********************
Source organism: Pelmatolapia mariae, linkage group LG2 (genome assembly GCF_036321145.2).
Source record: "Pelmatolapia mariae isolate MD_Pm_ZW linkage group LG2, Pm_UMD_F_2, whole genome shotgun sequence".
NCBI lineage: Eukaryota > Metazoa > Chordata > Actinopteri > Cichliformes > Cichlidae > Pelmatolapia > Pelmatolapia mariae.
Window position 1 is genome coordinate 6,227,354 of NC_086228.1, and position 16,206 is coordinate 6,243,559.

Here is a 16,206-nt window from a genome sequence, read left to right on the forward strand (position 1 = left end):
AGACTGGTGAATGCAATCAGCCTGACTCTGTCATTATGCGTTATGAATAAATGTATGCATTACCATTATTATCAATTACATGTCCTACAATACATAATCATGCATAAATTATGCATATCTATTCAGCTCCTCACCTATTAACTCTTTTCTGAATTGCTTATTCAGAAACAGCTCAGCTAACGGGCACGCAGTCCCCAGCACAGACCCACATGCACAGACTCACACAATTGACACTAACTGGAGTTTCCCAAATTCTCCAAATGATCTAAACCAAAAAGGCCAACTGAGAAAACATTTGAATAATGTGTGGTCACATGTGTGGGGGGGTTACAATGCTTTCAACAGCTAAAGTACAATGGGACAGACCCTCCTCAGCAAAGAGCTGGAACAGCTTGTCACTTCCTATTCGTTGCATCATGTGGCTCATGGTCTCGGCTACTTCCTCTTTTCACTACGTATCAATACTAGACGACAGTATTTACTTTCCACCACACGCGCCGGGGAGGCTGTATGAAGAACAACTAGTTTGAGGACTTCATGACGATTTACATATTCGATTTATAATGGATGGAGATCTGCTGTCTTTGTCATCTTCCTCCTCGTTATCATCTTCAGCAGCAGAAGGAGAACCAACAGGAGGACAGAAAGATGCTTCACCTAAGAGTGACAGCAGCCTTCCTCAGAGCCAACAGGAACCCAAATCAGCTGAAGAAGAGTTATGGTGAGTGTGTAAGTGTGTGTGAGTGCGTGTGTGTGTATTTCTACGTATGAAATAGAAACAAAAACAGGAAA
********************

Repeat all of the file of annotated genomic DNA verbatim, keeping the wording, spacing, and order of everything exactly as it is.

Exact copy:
Source organism: Pelmatolapia mariae, linkage group LG2 (genome assembly GCF_036321145.2).
Source record: "Pelmatolapia mariae isolate MD_Pm_ZW linkage group LG2, Pm_UMD_F_2, whole genome shotgun sequence".
NCBI lineage: Eukaryota > Metazoa > Chordata > Actinopteri > Cichliformes > Cichlidae > Pelmatolapia > Pelmatolapia mariae.
Window position 1 is genome coordinate 6,227,354 of NC_086228.1, and position 16,206 is coordinate 6,243,559.

Here is a 16,206-nt window from a genome sequence, read left to right on the forward strand (position 1 = left end):
AGACTGGTGAATGCAATCAGCCTGACTCTGTCATTATGCGTTATGAATAAATGTATGCATTACCATTATTATCAATTACATGTCCTACAATACATAATCATGCATAAATTATGCATATCTATTCAGCTCCTCACCTATTAACTCTTTTCTGAATTGCTTATTCAGAAACAGCTCAGCTAACGGGCACGCAGTCCCCAGCACAGACCCACATGCACAGACTCACACAATTGACACTAACTGGAGTTTCCCAAATTCTCCAAATGATCTAAACCAAAAAGGCCAACTGAGAAAACATTTGAATAATGTGTGGTCACATGTGTGGGGGGGTTACAATGCTTTCAACAGCTAAAGTACAATGGGACAGACCCTCCTCAGCAAAGAGCTGGAACAGCTTGTCACTTCCTATTCGTTGCATCATGTGGCTCATGGTCTCGGCTACTTCCTCTTTTCACTACGTATCAATACTAGACGACAGTATTTACTTTCCACCACACGCGCCGGGGAGGCTGTATGAAGAACAACTAGTTTGAGGACTTCATGACGATTTACATATTCGATTTATAATGGATGGAGATCTGCTGTCTTTGTCATCTTCCTCCTCGTTATCATCTTCAGCAGCAGAAGGAGAACCAACAGGAGGACAGAAAGATGCTTCACCTAAGAGTGACAGCAGCCTTCCTCAGAGCCAACAGGAACCCAAATCAGCTGAAGAAGAGTTATGGTGAGTGTGTAAGTGTGTGTGAGTGCGTGTGTGTGTATTTCTACGTATGAAATAGAAACAAAAACAGGAAA